Other parts of the industry that are also seeing AI enhance and contribute to their evolution; notably the more programmatic and commercial aspects. Google recently released Jane, built to support project managers to run different scenarios of construction based on as many procurement variables as possible. Similarly, project stakeholders (clients and developers) have been running financial models in order to find funding strategies for different construction projects.
AI and clients
I’m not convinced they are driving the process, unless of course the added value is literally translated into their product. Otherwise if the value is solely contained within the business to streamline and improve the general processes, then the client’s incentives are minimized. Still, the same way we are seeing AI disrupt any number of industries, including architecture, the same debate can be probably mirrored within the developers / clients businesses. And if there were to be direct overlap between a client’s AI investments and an architect’s, in that case I could see a definite driving influence coming from above.
AI, radical designs and human touch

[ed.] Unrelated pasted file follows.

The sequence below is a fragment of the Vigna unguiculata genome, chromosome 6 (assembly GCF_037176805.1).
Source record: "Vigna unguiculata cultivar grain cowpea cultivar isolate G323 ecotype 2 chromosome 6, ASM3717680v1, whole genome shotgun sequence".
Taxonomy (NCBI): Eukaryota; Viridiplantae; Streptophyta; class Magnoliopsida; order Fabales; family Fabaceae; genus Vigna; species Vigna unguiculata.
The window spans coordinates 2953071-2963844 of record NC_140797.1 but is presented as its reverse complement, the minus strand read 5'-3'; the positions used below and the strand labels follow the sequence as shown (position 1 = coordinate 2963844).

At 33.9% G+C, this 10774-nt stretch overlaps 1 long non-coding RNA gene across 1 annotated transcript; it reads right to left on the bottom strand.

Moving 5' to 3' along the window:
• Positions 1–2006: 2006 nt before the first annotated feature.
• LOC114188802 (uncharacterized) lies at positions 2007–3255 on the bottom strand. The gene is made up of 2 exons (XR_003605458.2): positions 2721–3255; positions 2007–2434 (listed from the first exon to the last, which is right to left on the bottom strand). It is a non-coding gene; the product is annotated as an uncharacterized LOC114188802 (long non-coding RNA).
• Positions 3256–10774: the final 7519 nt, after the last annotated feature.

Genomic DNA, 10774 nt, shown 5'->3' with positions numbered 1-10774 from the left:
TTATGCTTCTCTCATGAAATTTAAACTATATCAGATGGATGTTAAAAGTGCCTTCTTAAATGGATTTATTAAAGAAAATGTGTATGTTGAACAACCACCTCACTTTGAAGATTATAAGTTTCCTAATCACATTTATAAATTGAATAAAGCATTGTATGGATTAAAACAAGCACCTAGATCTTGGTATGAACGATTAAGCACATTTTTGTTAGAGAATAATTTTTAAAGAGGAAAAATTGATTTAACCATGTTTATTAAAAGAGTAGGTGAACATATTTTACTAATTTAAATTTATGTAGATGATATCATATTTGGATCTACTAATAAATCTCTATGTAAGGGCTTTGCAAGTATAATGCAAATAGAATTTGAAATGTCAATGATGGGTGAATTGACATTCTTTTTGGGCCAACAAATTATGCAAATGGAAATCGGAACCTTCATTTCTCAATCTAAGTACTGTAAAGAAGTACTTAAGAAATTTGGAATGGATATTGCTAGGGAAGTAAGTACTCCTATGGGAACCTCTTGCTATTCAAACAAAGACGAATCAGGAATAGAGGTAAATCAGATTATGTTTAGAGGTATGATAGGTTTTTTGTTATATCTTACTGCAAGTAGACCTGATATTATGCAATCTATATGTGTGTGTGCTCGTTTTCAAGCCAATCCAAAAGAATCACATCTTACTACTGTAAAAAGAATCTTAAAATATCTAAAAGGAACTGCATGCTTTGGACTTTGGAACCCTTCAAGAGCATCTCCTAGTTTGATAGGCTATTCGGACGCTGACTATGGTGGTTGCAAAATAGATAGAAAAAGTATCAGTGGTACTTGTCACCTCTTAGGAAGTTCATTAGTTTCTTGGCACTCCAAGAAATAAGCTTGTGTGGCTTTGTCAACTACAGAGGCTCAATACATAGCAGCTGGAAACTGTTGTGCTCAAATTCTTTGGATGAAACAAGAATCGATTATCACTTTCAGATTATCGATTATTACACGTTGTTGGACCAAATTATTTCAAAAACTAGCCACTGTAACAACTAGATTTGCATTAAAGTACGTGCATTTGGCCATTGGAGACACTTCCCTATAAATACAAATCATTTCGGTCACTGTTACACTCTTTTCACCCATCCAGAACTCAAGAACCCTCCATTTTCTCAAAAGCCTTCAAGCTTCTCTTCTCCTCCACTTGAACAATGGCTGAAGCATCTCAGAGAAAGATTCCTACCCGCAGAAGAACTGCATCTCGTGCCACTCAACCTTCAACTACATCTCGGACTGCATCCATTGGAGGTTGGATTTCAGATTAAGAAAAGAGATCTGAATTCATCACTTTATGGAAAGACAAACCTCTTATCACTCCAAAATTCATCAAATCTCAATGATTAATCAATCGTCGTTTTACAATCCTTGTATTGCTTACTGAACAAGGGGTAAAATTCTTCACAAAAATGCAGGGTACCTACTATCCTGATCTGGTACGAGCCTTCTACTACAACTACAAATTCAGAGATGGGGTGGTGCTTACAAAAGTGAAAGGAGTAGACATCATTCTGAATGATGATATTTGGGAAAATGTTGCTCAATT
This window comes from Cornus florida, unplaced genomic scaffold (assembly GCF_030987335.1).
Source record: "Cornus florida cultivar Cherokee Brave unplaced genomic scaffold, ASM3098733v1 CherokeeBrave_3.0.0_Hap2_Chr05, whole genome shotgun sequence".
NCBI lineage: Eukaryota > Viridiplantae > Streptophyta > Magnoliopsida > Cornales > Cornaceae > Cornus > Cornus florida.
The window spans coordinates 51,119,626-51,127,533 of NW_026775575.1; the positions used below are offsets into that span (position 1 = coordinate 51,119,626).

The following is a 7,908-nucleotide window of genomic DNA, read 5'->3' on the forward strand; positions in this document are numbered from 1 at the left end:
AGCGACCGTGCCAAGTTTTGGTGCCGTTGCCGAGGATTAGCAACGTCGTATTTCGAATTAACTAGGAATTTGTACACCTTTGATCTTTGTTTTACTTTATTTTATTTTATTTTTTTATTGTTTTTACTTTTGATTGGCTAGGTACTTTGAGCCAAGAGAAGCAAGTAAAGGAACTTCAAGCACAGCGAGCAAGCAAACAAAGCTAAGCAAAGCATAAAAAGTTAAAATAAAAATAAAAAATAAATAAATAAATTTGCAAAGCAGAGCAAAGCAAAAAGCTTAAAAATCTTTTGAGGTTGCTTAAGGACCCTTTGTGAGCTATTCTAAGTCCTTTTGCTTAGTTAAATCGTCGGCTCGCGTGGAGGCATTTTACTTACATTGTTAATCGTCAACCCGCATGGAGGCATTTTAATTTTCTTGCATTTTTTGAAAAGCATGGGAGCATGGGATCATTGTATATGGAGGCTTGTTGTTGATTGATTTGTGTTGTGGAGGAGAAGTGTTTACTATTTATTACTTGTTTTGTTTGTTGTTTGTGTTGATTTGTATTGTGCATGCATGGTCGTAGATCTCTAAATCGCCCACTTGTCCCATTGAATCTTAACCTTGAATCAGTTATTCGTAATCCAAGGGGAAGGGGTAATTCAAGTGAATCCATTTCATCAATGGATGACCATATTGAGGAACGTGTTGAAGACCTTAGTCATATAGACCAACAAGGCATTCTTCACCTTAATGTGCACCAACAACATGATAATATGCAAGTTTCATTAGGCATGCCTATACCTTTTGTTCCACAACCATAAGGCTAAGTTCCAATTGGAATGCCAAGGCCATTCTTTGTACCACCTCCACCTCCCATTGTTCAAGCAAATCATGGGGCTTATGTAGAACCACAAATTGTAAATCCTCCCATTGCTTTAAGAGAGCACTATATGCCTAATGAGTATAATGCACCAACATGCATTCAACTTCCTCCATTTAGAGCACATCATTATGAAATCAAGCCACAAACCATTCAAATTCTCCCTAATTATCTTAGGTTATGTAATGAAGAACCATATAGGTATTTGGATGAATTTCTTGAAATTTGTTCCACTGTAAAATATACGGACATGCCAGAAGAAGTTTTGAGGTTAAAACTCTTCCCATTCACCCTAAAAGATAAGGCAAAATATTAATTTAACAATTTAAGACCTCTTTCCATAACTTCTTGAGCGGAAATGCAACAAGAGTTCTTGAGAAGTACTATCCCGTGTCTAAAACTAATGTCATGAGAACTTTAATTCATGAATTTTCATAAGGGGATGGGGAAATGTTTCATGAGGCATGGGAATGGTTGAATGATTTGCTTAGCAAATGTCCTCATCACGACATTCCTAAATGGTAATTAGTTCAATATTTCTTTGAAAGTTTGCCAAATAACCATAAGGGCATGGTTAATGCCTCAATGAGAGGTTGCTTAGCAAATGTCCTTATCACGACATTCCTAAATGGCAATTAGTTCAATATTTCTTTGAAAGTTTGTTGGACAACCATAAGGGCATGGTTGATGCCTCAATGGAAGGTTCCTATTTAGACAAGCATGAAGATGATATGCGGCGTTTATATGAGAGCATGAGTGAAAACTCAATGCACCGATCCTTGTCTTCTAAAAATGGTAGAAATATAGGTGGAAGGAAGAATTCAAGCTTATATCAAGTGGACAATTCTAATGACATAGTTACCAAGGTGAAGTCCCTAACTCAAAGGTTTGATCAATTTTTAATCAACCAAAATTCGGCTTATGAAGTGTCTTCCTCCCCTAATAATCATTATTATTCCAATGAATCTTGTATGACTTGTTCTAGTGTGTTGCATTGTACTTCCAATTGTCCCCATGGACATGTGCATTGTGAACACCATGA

Looking at what has been built in the last few decades around the world, I would say that architecture has come a long way from the linear and straight buildings from 50 years ago. Based on the expanding material palette for buildings, and the everevolving building technologies being deployed, buildings are bound to become more radical, but only of course within the appetite of society. But ironically what AI will probably do best is optimize a design to point where every parameter is set to
achieve the highest efficiency and sadly this may well generate a very boxy and square solution. The human touch is actually the interesting part because capturing the subjective part of the architecture is probably the most difficult aspect to teach
AI, essentially being able to accept flaws within the efficiency of design. The flaws are basically the aesthetics of architecture that are driven by people’s opinions; which cannot always be rationalized to a binary like or dislike. It’s these appreciated flaws that AI may struggle to capture, and what some clients may ultimately desire.
Machine learning, automation and architecture
The last technology advent to our industry was probably the era of Building Information Modelling, which coincidentally serves as the ideal precursor to AI. BIM
is basically a data repository for the built environment. All aspects of a building are designed in the 3D environment before they even break ground. And what this is, is data, the extent of which is becoming more and more involved, down to the last nut and bolt. For a business, for a city and for an industry; to have the data already available is the perfect opportunity for AI to come and learn from what has already been designed. The same can also be said for the as-built environment. Any building that’s already been completed typically has a collection of post-documentation information available. Collecting this data and interpreting it is exactly where AI could thrive.